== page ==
I took a little vacation from Thanksgiving this weekend. While most Americans were just getting ramped up, I was in need of a break—listed out, planned out. Dare I say I was over-prepared? Prior to this weekend, I didn’t think such a thing existed. But I might have jumped the gun, a bit, I admit, in my Thanksgiving preparation.
So, once I finalized my grocery list on Thursday, I barely thought about the impending holiday until Sunday afternoon. On Friday, we spent the night at a favorite dinner spot. Then, on Saturday, we packed our car full of chili and fixings and plenty of beers and some peanut butter brownies, and set up shop in a parking lot near Northwestern’s football stadium, along with a bunch of friends. We cooked Italian on Saturday night and went to bed early. Turkey and tubers and stuffing and such all seemed far, far away. The positively un-November weather added to the illusion. How could Thanksgiving be only a few days away when it was sixty (!) degrees and the sun was shining and the smell of grill smoke filled the air?
Of course, the signs of Thanksgiving were there still there, lurking in the background: the trees had long since shed their leaves; the sun set well before five o’clock; my friends and I swapped Thanksgiving menu tips at our tailgate (Brynn, if you’re reading, I really do need your grandma’s pumpkin chiffon pie recipe!). And, when I woke up early Sunday morning, I was finally ready to get back to the business of getting ready for Thanksgiving.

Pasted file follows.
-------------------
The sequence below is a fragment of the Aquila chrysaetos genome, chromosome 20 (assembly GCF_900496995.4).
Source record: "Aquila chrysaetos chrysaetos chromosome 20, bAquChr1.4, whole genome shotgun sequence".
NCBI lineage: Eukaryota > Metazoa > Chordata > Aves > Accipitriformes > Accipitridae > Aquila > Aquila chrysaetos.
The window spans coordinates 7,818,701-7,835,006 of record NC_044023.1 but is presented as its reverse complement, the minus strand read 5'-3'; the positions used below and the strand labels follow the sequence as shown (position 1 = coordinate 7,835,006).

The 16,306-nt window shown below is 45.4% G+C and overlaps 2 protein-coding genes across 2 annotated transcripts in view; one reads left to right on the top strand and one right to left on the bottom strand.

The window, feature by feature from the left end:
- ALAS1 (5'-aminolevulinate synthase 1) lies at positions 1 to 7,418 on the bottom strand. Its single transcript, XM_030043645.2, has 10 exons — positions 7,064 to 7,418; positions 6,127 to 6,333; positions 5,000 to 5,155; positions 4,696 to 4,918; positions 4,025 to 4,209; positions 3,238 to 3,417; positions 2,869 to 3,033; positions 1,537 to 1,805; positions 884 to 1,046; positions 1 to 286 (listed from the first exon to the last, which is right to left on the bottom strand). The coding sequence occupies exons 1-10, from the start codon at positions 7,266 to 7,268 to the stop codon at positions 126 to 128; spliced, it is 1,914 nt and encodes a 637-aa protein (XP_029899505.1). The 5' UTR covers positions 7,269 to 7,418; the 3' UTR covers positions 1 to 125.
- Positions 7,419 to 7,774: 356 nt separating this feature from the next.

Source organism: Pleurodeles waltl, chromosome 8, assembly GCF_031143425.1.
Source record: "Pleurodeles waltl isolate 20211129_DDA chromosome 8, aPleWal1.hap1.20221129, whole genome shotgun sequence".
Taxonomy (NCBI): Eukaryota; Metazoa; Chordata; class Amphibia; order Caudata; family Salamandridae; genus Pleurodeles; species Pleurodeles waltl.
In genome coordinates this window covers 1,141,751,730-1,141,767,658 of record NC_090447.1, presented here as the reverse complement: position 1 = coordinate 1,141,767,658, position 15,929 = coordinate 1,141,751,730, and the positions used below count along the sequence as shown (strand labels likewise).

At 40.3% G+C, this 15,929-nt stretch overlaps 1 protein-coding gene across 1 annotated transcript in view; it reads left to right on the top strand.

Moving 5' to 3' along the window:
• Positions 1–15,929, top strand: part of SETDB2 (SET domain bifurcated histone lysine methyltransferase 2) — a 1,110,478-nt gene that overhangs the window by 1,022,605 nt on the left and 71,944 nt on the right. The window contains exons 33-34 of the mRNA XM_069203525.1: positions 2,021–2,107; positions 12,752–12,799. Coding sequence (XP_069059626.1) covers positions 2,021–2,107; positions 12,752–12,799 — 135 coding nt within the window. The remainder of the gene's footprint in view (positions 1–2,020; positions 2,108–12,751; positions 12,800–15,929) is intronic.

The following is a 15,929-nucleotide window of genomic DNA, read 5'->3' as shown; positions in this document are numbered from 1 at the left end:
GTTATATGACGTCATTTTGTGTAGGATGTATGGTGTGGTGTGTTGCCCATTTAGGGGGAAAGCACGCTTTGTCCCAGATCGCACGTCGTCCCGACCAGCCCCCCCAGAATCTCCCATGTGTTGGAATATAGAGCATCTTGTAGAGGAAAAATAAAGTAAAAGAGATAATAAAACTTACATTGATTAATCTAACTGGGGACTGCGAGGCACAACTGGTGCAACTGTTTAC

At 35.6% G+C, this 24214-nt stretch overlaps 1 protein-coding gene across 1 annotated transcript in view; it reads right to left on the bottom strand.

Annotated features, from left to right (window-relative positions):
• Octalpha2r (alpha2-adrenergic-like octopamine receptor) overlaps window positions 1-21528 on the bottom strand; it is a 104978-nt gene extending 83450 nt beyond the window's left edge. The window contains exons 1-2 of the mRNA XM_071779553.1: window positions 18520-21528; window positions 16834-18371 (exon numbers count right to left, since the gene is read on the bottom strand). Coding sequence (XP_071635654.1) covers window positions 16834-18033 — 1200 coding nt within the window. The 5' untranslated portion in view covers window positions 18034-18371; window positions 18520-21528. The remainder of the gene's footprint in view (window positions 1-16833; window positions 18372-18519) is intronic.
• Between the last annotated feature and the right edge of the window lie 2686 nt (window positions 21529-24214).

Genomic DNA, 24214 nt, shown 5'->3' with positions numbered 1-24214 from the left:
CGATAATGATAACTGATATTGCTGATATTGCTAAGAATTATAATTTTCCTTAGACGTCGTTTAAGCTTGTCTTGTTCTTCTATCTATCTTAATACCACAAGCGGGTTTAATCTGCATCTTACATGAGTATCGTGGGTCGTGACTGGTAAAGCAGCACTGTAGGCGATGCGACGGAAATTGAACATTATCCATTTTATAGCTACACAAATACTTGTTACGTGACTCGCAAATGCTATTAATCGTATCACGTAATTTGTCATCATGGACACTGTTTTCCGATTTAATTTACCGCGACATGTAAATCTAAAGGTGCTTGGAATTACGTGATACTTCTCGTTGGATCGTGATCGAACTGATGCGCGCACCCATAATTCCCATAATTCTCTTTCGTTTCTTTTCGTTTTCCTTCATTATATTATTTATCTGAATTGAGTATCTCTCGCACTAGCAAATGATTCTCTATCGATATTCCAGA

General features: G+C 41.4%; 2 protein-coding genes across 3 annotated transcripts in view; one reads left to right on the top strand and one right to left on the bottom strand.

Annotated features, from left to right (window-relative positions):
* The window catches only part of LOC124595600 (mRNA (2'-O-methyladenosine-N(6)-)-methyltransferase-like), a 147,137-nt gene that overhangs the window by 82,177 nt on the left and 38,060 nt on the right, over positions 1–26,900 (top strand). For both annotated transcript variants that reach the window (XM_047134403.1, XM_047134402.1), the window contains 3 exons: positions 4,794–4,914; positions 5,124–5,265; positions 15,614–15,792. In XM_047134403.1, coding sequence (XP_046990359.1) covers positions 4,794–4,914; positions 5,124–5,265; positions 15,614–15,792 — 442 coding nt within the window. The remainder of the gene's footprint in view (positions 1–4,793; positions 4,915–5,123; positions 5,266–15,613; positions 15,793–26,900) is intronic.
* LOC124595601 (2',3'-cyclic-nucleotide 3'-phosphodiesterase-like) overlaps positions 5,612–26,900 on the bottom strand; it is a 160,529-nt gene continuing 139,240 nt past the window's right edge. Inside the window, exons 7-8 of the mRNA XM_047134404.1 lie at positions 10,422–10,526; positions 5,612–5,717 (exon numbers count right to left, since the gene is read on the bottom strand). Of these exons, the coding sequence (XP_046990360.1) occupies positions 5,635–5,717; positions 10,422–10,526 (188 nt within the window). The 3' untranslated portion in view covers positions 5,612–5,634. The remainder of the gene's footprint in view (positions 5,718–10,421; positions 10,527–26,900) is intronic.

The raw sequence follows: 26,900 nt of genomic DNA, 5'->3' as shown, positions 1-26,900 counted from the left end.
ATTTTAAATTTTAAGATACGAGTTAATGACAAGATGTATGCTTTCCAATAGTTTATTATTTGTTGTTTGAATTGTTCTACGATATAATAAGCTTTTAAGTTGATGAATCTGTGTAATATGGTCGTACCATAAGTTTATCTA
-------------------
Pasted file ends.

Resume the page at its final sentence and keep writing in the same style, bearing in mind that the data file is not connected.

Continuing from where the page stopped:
But I eased myself back in. We went Thanksgiving Grocery Shopping (an event fully worthy of capitalization), but only after a nice, leisurely breakfast. And I made gravy (in the freezer, now), ice cream (to slump up alongside the pies) and some cocktail nuts for Thursday, but I did it slowly, at my own pace, mixing in some “regular” cooking along the way.
This soup falls squarely—blissfully—in that “regular” cooking category. In fact, I’ve been making this soup all fall, long before we rounded this bend toward Thanksgiving. And I adore it—it’s simple and hearty, with a faint hint of porkiness. It’s studded with orange cubes of carrots and green wisps of thyme leaves and pink slips of diced bacon. And it achieves the perfect split pea soup texture—just this side of a puree, most of the peas broken down and gone creamy, but plenty of the peas retaining their shape.
It’ll be just the thing to keep my energy up this week as I dig in my heels for the Thanksgiving homestretch. If you’re more sensible than me and only just now getting started with your Thanksgiving preparation, tuck this recipe away for after the holiday, when you’re ready to return to the regular.
Split Pea Soup
Yield: 4 bowls
2 to 3 slices of thick-cut, best-quality bacon, diced
1 medium onion, diced
3 medium garlic cloves, minced
3 medium carrots, peeled and diced
2 celery ribs, diced
2 teaspoons fresh thyme leaves
1/4 cup white wine
4 cups chicken stock (homemade or low-sodium/store bought)
2 cups water
1 1/2 cups split peas
In a large, heavy soup pot, cook the diced bacon over medium heat until it begins to brown (about 5 minutes). Add the onions, garlic, carrots, celery and thyme to the bacon; stir and cook for several minutes, until the vegetables begin to soften (about 5 minutes). Add wine, using a wooden spoon to scrape up any brown bits on the bottom of the pan. Add the stock, water and peas; bring to a boil. Cover, reduce heat and cook the soup over medium-low heat for an hour to an hour-and-a-half, until most of the split peas have broken down and the soup reaches your desired consistency.